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Administrative law judges (ALJs) are individuals appointed under 5 U.S.C. 3105 for administrative proceedings conducted in accordance with 5 U.S.C. 556 and 557. ALJs are paid under 5 U.S.C. 5372.
The ALJ pay system has three levels of basic pay: AL-1, AL-2, and AL-3. Pay level AL-3 is the basic pay level for ALJ positions filled through competitive examination. Pay level AL-3 has six rates of basic pay: A, B, C, D, E, and F. Pay levels AL-2 and AL-1 are established by agencies subject to U.S. Office of Personnel Management (OPM) approval. ALJ positions are placed at levels AL-2 and AL-1 when they involve significant administrative and managerial responsibilities.
The rate of basic pay for AL-3, rate A, may not be less than 65 percent of the rate of basic pay for level IV of the Executive Schedule. The rate of basic pay for AL-1 may not exceed the rate for level IV of the Executive Schedule.
The President determines the appropriate adjustment for each level in the ALJ pay system by Executive order. Such adjustments take effect on the first day of the first pay period beginning on or after the first day of the month in which adjustments in the General Schedule rates of basic pay under 5 U.S.C. 5303 take effect.
ALJs also receive locality payments under 5 U.S.C. 5304. Locality rates for ALJs may not exceed the rate for level III of the Executive Schedule.
An ALJ who is appointed and placed in level AL-3 must be paid at the minimum rate A, unless the ALJ is eligible for a higher rate because of prior service or superior qualifications.
Administrative law judge positions placed at AL-2 or AL-1 are paid at the established rates for those levels.
Administrative law judges must serve at least one year in each AL pay level, or in an equivalent or higher level in positions in the Federal service, before advancing to the next higher level. Administrative law judges may advance only one level at a time.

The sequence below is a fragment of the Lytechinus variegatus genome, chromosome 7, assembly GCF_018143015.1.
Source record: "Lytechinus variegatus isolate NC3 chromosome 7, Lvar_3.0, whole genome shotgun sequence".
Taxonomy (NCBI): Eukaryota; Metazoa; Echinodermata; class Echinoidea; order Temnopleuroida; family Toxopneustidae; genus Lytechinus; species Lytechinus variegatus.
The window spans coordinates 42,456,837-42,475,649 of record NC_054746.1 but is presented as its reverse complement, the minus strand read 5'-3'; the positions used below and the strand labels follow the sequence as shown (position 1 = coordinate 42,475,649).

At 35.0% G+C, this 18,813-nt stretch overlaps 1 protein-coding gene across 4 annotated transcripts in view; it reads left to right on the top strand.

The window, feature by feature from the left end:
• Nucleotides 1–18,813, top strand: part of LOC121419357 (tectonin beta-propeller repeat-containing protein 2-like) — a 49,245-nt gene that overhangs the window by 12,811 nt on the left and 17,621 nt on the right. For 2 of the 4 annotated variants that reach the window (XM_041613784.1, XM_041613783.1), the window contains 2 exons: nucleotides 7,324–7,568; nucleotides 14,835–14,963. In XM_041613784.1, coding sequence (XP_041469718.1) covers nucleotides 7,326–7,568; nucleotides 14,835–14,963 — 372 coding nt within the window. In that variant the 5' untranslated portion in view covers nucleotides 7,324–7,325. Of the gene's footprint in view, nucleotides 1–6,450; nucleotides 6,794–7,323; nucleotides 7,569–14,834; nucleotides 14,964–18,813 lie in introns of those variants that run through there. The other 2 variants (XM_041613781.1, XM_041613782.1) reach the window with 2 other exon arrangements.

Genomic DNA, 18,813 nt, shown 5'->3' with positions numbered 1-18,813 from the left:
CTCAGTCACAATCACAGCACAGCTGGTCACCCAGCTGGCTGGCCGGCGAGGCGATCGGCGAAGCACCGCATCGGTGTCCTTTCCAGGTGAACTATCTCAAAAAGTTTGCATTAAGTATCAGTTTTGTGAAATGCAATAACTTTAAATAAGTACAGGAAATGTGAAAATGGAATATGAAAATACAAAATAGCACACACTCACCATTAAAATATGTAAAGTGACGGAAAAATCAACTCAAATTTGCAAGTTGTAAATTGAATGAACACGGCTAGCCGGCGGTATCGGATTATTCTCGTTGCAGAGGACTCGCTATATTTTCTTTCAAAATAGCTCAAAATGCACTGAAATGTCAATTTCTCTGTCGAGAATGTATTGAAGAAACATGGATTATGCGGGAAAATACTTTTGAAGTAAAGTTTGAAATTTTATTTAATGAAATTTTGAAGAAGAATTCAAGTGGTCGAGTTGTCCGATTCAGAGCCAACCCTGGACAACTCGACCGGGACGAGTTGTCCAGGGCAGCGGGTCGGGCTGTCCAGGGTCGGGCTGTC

An ALJ in level AL-3 is advanced automatically to the next higher rate upon completion of the required waiting period.
All service as an ALJ in the next lower rate is creditable towards completing the waiting period, whether consecutive or discontinuous. In other words, time previously served in the next lower rate will be creditable service towards completing the waiting period when an ALJ returns after a break in service to the same rate.
Time under the administrative appeals judge pay system established under 5 U.S.C. 5372b is not creditable service in computing the required waiting period.
Time in a non-pay status is generally creditable service in computation of a waiting period as long as it does not exceed, in the aggregate, two weeks per year for each 52 weeks of service. However, absence due to uniformed service or compensable injury is fully creditable upon re-employment as provided in 5 CFR part 353.
On a one-time basis and with prior OPM approval, an agency may advance an ALJ in an AL-3 position with added administrative and managerial duties and responsibilities to the next higher rate, up to the maximum rate F.
Administrative law judges are covered by the definition of "employee" in 5 U.S.C. 5541(2) and, therefore, are covered by the premium pay provisions under 5 U.S.C. chapter 55, subchapter V. ALJs may earn premium pay under title 5, subject to the applicable premium pay cap under 5 U.S.C. 5547.
Administrative law judges are not eligible for recruitment, relocation, or retention incentives under 5 U.S.C. 5753 and 5754. The regulations in 5 CFR part 575, subparts A, B, and C, require an eligible employee to have or maintain a rating of record of at least "Fully Successful" or equivalent to receive a recruitment, relocation, or retention incentive. An ALJ cannot meet the rating of record requirement because an agency may not rate the job performance of an ALJ (5 CFR 930.206(a)).
Similarly, ALJs are not eligible for the student loan repayment program. Under 5 U.S.C. 5379(d)(2) and 5 CFR 537.108(a)(2), an employee must maintain an acceptable level of performance to receive student loan repayment benefits.
An agency must use the following procedures to convert an ALJ's annual rate of basic pay to an hourly, daily, weekly, or bi-weekly rate:
Administrative law judge position means a position in which any portion of the duties requires the appointment of an administrative law judge under 5 U.S.C. 3105.
Superior qualifications means an appointment made at a rate above the minimum rate based on such qualifications as experience practicing law before the hiring agency; experience practicing before another forum in a field of law relevant to the hiring agency; or an outstanding reputation among others in a field of law relevant to the hiring agency.
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